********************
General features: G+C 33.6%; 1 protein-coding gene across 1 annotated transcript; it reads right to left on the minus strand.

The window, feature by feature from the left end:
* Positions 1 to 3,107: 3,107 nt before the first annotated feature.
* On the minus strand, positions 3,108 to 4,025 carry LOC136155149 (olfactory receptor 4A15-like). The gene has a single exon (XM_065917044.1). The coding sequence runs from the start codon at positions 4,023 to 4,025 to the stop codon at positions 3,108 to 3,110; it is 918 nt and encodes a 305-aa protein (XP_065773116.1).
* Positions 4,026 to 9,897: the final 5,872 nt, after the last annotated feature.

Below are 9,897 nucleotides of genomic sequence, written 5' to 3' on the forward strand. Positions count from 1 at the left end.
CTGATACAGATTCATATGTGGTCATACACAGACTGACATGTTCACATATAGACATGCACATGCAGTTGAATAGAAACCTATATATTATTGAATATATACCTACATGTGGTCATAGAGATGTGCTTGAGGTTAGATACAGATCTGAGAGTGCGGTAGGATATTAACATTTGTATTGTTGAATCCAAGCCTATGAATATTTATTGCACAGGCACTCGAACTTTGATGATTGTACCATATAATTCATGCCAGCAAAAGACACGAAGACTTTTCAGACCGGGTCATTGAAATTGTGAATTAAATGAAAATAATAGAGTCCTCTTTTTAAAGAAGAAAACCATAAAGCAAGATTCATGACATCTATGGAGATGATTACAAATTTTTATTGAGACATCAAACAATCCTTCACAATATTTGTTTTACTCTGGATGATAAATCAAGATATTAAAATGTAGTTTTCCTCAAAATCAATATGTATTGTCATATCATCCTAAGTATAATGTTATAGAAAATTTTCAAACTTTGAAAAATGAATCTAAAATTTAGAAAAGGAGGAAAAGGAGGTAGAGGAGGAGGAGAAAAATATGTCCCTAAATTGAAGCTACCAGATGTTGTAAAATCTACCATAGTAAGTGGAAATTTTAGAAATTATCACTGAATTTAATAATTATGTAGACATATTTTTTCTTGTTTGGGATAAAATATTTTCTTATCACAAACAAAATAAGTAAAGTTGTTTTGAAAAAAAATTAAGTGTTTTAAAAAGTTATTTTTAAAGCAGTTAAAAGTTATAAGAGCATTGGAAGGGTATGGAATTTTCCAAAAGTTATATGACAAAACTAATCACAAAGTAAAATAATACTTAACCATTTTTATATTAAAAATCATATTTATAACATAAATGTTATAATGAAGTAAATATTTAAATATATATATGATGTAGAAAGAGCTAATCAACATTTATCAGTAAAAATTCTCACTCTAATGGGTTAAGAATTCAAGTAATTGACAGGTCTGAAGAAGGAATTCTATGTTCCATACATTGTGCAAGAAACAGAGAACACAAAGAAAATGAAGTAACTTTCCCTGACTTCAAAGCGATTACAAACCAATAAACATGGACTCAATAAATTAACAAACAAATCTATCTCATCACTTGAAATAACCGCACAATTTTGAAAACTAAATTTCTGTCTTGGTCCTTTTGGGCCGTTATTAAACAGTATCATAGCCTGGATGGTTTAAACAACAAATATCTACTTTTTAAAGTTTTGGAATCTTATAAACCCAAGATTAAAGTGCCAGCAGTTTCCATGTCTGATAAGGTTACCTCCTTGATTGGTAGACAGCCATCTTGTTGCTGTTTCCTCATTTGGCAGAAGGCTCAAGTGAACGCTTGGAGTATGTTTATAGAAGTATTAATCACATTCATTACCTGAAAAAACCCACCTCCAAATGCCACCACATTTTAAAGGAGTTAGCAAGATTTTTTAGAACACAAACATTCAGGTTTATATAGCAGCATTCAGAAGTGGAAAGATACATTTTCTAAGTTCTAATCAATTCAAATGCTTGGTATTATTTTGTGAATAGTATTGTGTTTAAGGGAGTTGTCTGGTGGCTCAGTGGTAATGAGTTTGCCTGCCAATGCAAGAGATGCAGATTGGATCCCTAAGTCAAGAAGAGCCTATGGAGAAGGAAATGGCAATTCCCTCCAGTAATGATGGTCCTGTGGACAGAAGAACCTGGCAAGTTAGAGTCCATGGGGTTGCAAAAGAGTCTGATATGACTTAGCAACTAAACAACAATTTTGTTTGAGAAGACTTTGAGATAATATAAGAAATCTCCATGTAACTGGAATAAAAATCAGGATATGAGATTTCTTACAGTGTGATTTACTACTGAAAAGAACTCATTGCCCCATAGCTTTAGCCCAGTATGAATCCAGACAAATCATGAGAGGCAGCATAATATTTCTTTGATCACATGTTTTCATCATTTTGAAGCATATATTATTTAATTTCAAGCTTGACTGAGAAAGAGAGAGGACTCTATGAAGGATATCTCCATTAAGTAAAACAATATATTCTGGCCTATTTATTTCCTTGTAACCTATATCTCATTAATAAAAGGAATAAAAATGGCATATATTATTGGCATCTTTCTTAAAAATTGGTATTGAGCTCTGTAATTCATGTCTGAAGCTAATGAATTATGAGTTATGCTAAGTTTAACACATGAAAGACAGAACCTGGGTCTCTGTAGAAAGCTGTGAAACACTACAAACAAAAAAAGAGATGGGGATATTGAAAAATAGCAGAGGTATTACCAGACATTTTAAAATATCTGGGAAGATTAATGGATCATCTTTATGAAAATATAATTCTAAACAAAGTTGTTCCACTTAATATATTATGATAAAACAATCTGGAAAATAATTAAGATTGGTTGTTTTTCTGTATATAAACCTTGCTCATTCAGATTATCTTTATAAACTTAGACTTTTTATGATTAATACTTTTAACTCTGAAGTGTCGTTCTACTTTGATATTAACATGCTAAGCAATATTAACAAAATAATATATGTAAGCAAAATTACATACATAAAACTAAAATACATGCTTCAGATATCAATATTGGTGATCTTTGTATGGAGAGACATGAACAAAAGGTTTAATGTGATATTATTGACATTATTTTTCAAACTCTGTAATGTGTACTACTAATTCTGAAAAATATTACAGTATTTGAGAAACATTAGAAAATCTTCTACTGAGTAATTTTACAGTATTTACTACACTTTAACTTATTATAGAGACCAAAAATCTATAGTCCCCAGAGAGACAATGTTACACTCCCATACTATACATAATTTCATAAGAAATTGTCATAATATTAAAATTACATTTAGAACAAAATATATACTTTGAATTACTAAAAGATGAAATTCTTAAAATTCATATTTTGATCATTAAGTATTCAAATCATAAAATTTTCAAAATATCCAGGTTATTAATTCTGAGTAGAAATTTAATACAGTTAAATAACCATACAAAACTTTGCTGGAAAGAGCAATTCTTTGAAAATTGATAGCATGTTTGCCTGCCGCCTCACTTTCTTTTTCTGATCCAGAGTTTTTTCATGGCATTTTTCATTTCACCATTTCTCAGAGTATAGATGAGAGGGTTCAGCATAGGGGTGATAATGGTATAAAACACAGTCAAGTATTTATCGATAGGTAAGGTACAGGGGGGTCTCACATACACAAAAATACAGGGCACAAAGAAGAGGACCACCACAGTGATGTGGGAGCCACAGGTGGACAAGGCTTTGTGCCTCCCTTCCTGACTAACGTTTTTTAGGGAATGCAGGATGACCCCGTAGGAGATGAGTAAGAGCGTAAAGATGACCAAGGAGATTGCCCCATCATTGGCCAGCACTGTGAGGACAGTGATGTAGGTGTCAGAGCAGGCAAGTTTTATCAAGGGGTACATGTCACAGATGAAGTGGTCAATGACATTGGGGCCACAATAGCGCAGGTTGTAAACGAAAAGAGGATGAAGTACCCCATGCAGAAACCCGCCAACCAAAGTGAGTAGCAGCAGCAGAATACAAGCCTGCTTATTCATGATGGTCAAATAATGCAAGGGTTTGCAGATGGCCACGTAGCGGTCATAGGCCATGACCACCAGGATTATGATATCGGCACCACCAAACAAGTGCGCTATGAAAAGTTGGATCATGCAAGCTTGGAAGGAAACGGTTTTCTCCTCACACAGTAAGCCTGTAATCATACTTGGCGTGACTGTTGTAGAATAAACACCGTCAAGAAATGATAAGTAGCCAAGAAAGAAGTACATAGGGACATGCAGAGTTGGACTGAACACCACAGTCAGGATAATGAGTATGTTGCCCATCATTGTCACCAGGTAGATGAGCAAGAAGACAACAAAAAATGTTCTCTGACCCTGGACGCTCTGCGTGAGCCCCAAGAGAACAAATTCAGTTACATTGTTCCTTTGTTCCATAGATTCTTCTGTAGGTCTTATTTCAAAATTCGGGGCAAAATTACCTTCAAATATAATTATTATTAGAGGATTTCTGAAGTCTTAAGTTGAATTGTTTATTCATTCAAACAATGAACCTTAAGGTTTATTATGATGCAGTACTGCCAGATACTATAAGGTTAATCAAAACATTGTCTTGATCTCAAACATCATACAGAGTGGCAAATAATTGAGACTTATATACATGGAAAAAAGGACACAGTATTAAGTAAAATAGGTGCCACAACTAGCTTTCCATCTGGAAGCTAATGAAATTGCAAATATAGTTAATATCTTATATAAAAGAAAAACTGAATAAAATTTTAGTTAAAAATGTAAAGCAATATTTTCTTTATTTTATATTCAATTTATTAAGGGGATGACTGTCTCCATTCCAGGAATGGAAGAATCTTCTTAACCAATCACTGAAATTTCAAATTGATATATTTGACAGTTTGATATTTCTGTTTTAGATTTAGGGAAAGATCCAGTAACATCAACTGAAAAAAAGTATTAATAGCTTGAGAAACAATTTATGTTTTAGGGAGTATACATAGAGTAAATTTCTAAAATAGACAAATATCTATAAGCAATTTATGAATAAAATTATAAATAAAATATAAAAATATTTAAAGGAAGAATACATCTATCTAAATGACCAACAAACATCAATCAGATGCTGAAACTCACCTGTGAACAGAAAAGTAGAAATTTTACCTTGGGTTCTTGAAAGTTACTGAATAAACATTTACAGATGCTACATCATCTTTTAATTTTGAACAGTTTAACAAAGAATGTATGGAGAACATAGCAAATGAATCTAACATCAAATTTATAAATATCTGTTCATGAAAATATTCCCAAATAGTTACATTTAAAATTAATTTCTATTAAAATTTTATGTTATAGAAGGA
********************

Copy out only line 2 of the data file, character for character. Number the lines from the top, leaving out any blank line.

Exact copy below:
The window, feature by feature from the left end: